Cost-Effective Methane Emissions Reductions from U.S. Oil and Gas Independent study for EDF reveals ample opportunity for industry to use existing, affordable technologies to control emissions from onshore operations
WASHINGTON, March 3, 2014 /PRNewswire-USNewswire/ -- An independent analysis conducted by ICF International (ICF) has determined that the onshore segment of the U.S. oil and gas sector can significantly reduce emissions of methane – a highly potent greenhouse gas and the primary ingredient in natural gas – using currently available technologies and at a low annualized cost. Released today, the new report reveals that by adopting proven emissions-control technologies, industry could cut methane emissions by 40 percent below projected 2018 levels at a cost of less than one cent per thousand cubic feet of produced natural gas. Some of these measures pay for themselves over time through the sale of captured natural gas, according to the report, which was commissioned by Environmental Defense Fund (EDF).
"We participated in this study because knowing the facts is essential," said Southwestern Energy Company (SWN) CEO Steve Mueller. "And one of the key takeaways is that there clearly are ways to reduce methane emissions at low cost and sometimes even positive financial payback to companies. At Southwestern Energy, for example, we have already demonstrated that capturing emissions through reduced emission completions can be accomplished for the same cost as venting the gas into the atmosphere."
ICF's analysis uses data and commentary from numerous organizations, including oil and gas producers, pipeline operators, equipment vendors, service providers and a trade association. Achieving the 40 percent in reductions would require industry to adopt fewer than a dozen viable emissions control strategies across 19 different sources within a five-year timespan, including such measures as shifting to lower-emitting valves, or pneumatics, that control routine operations, and improving leak detection and repair to reduce unintended methane leaks from equipment, also known as "fugitives." The most economical of these measures would save industry a combined $164 million per year.
"ICF's in-depth analysis points out the vast potential this nation has to address one of the key environmental issues confronting U.S. oil and gas development," said Fred Krupp, President of Environmental Defense Fund. "We now have a clear path to protecting American communities and the global climate from methane pollution – and it turns out to be an extremely low-cost path. This report is a call to action for commonsense policymaking and accelerated industry leadership starting now."
Why Methane Matters
The ICF report comes at time of heightened awareness of methane's role in global climate change. More than one-third of today's human-caused global warming comes from highly potent, short-lived climate pollutants, including methane, black carbon, tropospheric ozone, and hydrofluorocarbons (HFCs), according to the Intergovernmental Panel on Climate Change (IPCC). Also known as short-term forcers, this special class of greenhouse gas and aerosol pollution contributes to extreme weather events such as heat waves, droughts and more intense storms. And these emissions are on the rise. IPCC data suggests that more than 50 percent of the warming over the next two decades, due to today's greenhouse gas and aerosol emissions will come from these short-lived pollutants.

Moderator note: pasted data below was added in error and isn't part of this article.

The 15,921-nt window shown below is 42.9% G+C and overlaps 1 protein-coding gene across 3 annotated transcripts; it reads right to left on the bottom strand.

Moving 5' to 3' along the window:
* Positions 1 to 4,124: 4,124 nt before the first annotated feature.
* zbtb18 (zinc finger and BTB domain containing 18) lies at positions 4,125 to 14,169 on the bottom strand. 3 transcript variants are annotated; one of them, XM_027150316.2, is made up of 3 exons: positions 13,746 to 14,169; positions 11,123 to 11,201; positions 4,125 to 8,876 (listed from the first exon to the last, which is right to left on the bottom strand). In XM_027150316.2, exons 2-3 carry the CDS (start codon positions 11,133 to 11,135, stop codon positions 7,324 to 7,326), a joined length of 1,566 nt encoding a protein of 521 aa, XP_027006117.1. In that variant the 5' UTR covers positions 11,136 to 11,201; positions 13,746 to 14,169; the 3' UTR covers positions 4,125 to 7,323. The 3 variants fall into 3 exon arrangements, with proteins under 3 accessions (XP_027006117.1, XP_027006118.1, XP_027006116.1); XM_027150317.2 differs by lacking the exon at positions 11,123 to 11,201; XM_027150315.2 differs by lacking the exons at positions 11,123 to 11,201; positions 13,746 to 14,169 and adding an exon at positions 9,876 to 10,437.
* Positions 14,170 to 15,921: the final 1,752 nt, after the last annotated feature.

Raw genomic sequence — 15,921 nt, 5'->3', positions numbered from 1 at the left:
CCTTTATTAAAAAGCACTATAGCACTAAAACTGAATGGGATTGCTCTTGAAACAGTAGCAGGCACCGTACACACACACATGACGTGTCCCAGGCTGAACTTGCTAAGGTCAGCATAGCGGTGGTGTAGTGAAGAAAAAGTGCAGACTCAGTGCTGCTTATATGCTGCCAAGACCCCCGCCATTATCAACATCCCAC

That rising awareness has helped drive momentum on the issue. President Obama asserted in his June 2013 Climate Action Plan that reducing methane emissions is "critical" to tackling the problem of climate change. Capturing the immediate potential to minimize methane emissions from U.S. onshore oil and gas operations by 40 percent, along with continued reductions in emissions of carbon dioxide – the principal contributor to climate change – is one of the most cost effective steps the U.S. can take to meet its climate goals.
Currently, there are no federal limits on the amount of methane pollution that oil and gas operations can emit, and no federal air regulation of existing oil or natural gas infrastructure. New natural gas wells are required to control emissions during well completions (when a well is cleared from sands and liquids to make way for production) under current U.S. Environmental Protection Agency requirements but the regulations do not generally cover oil-and-gas-producing hybrid wells, which are common as the price of oil remains high relative to natural gas. ICF expects all existing onshore oil and gas sources will account for almost 90 percent of the U.S. onshore industry's methane emissions in 2018.
"The environmental benefit of reducing methane emissions is clear, and we must stop wasting the natural gas that is so essential to our national energy security," said former Secretary of State George Shultz, who has served in the cabinets of Presidents Reagan and Nixon.
ICF's report, "Economic Analysis of Methane Emission Reduction Opportunities in the U.S. Onshore Oil and Natural Gas Industries," is available here. This new analysis complements other research EDF is engaged in to help advance methane science and provide deeper understanding of methane emissions from the natural gas supply chain, in order to inform policymakers about opportunities to reduce methane emissions. Learn more about EDF's methane research series here.
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SOURCE Environmental Defense Fund